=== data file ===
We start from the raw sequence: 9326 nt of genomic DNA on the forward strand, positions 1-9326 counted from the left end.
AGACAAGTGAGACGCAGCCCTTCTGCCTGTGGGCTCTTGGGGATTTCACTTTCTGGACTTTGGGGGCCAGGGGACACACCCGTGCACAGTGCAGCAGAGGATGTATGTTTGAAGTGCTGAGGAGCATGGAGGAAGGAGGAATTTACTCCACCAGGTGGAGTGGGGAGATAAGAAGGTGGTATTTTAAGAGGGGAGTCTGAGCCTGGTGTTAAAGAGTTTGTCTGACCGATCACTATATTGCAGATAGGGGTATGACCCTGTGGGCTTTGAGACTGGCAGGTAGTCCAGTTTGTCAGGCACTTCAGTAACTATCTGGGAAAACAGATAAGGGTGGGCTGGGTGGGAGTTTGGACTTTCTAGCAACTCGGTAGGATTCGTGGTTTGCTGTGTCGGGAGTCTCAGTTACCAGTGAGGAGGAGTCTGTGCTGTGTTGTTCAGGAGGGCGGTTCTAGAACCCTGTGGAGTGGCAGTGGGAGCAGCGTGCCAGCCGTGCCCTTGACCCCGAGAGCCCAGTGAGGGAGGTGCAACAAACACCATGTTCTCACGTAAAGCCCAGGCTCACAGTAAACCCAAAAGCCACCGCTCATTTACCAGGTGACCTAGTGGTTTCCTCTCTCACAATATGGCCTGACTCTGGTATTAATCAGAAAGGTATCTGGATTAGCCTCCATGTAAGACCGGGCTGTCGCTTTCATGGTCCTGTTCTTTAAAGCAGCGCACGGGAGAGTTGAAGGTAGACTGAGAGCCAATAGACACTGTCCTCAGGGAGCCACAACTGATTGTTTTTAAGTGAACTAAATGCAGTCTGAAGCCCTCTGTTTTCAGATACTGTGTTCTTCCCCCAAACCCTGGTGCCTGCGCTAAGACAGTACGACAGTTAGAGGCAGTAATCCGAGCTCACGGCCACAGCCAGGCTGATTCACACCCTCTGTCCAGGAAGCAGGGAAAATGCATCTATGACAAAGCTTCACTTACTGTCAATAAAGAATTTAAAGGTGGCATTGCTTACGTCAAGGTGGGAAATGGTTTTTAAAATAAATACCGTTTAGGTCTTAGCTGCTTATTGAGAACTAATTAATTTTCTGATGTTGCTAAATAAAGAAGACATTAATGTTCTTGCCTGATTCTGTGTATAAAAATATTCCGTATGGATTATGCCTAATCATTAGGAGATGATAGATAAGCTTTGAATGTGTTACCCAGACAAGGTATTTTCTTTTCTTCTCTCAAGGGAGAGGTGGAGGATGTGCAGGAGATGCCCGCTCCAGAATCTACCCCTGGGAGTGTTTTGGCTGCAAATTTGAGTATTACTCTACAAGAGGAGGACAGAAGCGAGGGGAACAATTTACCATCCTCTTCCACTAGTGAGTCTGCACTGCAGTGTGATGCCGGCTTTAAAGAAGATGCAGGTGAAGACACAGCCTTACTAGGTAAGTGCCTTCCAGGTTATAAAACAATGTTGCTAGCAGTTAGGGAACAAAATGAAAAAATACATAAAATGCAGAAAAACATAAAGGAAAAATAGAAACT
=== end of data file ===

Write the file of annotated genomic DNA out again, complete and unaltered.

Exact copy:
We start from the raw sequence: 9326 nt of genomic DNA on the forward strand, positions 1-9326 counted from the left end.
AGACAAGTGAGACGCAGCCCTTCTGCCTGTGGGCTCTTGGGGATTTCACTTTCTGGACTTTGGGGGCCAGGGGACACACCCGTGCACAGTGCAGCAGAGGATGTATGTTTGAAGTGCTGAGGAGCATGGAGGAAGGAGGAATTTACTCCACCAGGTGGAGTGGGGAGATAAGAAGGTGGTATTTTAAGAGGGGAGTCTGAGCCTGGTGTTAAAGAGTTTGTCTGACCGATCACTATATTGCAGATAGGGGTATGACCCTGTGGGCTTTGAGACTGGCAGGTAGTCCAGTTTGTCAGGCACTTCAGTAACTATCTGGGAAAACAGATAAGGGTGGGCTGGGTGGGAGTTTGGACTTTCTAGCAACTCGGTAGGATTCGTGGTTTGCTGTGTCGGGAGTCTCAGTTACCAGTGAGGAGGAGTCTGTGCTGTGTTGTTCAGGAGGGCGGTTCTAGAACCCTGTGGAGTGGCAGTGGGAGCAGCGTGCCAGCCGTGCCCTTGACCCCGAGAGCCCAGTGAGGGAGGTGCAACAAACACCATGTTCTCACGTAAAGCCCAGGCTCACAGTAAACCCAAAAGCCACCGCTCATTTACCAGGTGACCTAGTGGTTTCCTCTCTCACAATATGGCCTGACTCTGGTATTAATCAGAAAGGTATCTGGATTAGCCTCCATGTAAGACCGGGCTGTCGCTTTCATGGTCCTGTTCTTTAAAGCAGCGCACGGGAGAGTTGAAGGTAGACTGAGAGCCAATAGACACTGTCCTCAGGGAGCCACAACTGATTGTTTTTAAGTGAACTAAATGCAGTCTGAAGCCCTCTGTTTTCAGATACTGTGTTCTTCCCCCAAACCCTGGTGCCTGCGCTAAGACAGTACGACAGTTAGAGGCAGTAATCCGAGCTCACGGCCACAGCCAGGCTGATTCACACCCTCTGTCCAGGAAGCAGGGAAAATGCATCTATGACAAAGCTTCACTTACTGTCAATAAAGAATTTAAAGGTGGCATTGCTTACGTCAAGGTGGGAAATGGTTTTTAAAATAAATACCGTTTAGGTCTTAGCTGCTTATTGAGAACTAATTAATTTTCTGATGTTGCTAAATAAAGAAGACATTAATGTTCTTGCCTGATTCTGTGTATAAAAATATTCCGTATGGATTATGCCTAATCATTAGGAGATGATAGATAAGCTTTGAATGTGTTACCCAGACAAGGTATTTTCTTTTCTTCTCTCAAGGGAGAGGTGGAGGATGTGCAGGAGATGCCCGCTCCAGAATCTACCCCTGGGAGTGTTTTGGCTGCAAATTTGAGTATTACTCTACAAGAGGAGGACAGAAGCGAGGGGAACAATTTACCATCCTCTTCCACTAGTGAGTCTGCACTGCAGTGTGATGCCGGCTTTAAAGAAGATGCAGGTGAAGACACAGCCTTACTAGGTAAGTGCCTTCCAGGTTATAAAACAATGTTGCTAGCAGTTAGGGAACAAAATGAAAAAATACATAAAATGCAGAAAAACATAAAGGAAAAATAGAAACT